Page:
Grade inflation

pancakes with maple syrup

Last month, a USDA rule change went into effect with relatively little fanfare. The agency adopted rules that change how maple syrup is graded in the United States. Part of the reason for the change was to bring the US in line with international standards, but consumer preferences also played a significant role.

Consumers have been gravitating toward dark syrup, formerly known as Grade B, which connotated that it was inferior to Grade A. "We've seen a real interest in the dark, strongly flavored syrups using a system that downgraded that by calling it Grade B, just didn't make sense anymore," said Matt Gordon, executive director of the Vermont Maple Sugar Makers Association. Vermont adopted the new grading system a year before the USDA made it mandatory for all states.

Canada, which is the world's top producer of maple syrup, is still holding onto it's number 1 and 2 grading system. However, change is on the horizon there as well. The provinces of Quebec and Ontario are currently working through the process of changing to the international system, and Gordon believes "they're looking at probably a two year phase in for the new grades."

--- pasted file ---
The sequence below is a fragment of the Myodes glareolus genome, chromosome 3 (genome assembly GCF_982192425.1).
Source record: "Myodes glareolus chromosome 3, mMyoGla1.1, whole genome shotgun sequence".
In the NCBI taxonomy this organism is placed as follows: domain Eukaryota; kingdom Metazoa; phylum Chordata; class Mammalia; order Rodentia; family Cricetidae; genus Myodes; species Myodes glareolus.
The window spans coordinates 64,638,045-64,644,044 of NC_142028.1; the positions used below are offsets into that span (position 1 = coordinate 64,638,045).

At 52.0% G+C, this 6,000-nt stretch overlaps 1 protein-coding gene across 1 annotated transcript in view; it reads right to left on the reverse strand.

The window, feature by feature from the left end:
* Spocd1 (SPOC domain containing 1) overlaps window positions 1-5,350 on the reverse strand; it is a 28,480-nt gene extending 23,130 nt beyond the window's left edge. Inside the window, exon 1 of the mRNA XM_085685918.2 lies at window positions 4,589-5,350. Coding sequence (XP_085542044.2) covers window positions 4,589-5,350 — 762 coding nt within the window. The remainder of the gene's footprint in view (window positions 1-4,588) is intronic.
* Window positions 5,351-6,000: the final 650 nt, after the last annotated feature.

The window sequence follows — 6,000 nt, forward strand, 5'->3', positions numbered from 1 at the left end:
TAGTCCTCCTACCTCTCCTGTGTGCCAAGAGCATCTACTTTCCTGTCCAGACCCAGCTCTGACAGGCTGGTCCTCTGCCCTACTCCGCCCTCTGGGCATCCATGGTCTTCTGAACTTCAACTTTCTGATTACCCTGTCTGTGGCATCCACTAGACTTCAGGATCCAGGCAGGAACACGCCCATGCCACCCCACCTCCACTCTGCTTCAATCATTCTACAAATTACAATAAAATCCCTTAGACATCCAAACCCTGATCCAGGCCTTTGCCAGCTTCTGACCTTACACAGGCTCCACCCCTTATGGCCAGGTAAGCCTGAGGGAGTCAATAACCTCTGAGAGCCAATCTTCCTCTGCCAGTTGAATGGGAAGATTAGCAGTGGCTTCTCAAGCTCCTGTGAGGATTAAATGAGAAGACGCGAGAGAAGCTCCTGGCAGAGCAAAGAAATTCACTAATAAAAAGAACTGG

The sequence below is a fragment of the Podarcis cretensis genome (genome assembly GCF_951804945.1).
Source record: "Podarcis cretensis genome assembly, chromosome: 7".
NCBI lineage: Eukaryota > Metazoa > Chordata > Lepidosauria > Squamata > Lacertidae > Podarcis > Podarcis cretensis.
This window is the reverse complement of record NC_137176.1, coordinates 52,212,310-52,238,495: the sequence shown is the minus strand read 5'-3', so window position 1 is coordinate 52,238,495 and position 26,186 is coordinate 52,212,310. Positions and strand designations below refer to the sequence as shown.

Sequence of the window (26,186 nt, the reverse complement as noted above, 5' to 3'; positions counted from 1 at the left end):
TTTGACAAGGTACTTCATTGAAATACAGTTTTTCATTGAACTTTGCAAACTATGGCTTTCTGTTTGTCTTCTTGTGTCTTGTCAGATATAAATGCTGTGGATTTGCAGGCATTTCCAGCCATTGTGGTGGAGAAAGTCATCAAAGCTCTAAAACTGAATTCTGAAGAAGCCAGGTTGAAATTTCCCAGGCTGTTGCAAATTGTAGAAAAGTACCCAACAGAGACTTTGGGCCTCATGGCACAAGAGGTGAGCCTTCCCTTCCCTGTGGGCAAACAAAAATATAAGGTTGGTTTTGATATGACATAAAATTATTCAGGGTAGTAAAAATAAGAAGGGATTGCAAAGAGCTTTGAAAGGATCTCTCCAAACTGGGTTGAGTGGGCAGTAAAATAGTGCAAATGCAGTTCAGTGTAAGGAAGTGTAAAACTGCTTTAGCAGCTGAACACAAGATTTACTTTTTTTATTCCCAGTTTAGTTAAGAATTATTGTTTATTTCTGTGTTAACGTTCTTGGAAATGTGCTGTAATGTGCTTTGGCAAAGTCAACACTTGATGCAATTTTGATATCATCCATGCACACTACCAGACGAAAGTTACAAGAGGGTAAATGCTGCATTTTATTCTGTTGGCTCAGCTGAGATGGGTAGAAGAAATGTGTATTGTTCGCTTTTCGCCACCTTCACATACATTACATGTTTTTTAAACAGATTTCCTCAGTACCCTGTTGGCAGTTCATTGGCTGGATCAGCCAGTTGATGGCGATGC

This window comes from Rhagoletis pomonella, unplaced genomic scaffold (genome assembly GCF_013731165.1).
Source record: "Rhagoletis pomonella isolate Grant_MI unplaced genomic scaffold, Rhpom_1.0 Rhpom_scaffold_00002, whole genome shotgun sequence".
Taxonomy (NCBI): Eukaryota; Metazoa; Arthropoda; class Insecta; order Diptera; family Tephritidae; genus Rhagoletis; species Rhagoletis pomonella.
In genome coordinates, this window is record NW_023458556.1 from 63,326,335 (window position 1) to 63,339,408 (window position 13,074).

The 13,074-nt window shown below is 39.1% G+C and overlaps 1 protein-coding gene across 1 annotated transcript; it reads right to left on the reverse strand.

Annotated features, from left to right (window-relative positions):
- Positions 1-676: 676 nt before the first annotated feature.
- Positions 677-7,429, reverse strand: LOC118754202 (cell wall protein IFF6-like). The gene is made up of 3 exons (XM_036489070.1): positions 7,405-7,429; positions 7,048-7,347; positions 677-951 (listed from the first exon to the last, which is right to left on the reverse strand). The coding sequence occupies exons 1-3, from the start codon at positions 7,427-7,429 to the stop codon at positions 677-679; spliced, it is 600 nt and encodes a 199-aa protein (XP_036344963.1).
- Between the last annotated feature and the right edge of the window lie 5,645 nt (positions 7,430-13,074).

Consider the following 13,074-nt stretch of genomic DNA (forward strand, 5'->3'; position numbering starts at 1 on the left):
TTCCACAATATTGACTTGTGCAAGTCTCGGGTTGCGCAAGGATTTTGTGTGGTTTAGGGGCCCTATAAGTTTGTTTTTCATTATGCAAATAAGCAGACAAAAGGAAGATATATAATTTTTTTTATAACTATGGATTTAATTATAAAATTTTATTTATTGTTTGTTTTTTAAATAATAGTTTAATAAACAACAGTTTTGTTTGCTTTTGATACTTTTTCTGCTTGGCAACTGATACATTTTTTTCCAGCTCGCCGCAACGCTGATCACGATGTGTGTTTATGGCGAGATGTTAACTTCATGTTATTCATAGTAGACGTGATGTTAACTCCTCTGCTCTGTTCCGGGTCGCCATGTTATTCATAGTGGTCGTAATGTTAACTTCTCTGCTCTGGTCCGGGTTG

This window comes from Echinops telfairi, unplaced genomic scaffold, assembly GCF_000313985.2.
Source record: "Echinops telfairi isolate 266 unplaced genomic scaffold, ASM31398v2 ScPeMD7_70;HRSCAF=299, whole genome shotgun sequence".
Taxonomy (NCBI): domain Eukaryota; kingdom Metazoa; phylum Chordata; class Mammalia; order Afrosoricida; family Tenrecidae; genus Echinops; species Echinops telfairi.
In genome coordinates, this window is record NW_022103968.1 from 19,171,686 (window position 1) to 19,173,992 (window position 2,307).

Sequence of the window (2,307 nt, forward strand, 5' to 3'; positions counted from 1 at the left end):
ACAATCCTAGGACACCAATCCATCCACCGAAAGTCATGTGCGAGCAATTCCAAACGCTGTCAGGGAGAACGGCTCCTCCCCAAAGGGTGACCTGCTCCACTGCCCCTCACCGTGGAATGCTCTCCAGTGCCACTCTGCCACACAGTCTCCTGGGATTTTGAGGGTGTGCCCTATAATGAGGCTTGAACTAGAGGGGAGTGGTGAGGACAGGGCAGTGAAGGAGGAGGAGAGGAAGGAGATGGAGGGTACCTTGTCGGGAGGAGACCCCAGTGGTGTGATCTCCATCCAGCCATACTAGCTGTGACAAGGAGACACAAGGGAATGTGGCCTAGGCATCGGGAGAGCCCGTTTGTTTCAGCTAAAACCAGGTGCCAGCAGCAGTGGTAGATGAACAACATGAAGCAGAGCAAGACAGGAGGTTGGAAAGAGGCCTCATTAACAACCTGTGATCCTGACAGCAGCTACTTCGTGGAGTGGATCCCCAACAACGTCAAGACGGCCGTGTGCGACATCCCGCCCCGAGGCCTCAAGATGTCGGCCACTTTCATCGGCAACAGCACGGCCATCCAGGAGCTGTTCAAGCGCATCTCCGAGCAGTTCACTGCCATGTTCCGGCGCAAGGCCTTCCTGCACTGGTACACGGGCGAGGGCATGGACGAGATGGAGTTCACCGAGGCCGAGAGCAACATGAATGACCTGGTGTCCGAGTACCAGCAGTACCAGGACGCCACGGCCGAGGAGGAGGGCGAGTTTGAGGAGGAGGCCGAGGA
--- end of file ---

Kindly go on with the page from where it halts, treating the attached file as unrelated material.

We found a link to a handy infographic that explains the new system. All retail grade maple syrup is now Grade A, but with descriptors for variations in color and strength. For example, what was formerly Grade A Light Amber is now Grade A Golden Color, Delicate Taste. The maple syrup formerly known as Grade B is now called Grade A Very Dark Color, Strong Taste. It seems a little fussy to me, but perhaps this will clear up any confusion over the quality of maple syrup variations. 

Photo of American style pancakes with bacon & maple syrup from Eat Like a Girl by Niamh Shields

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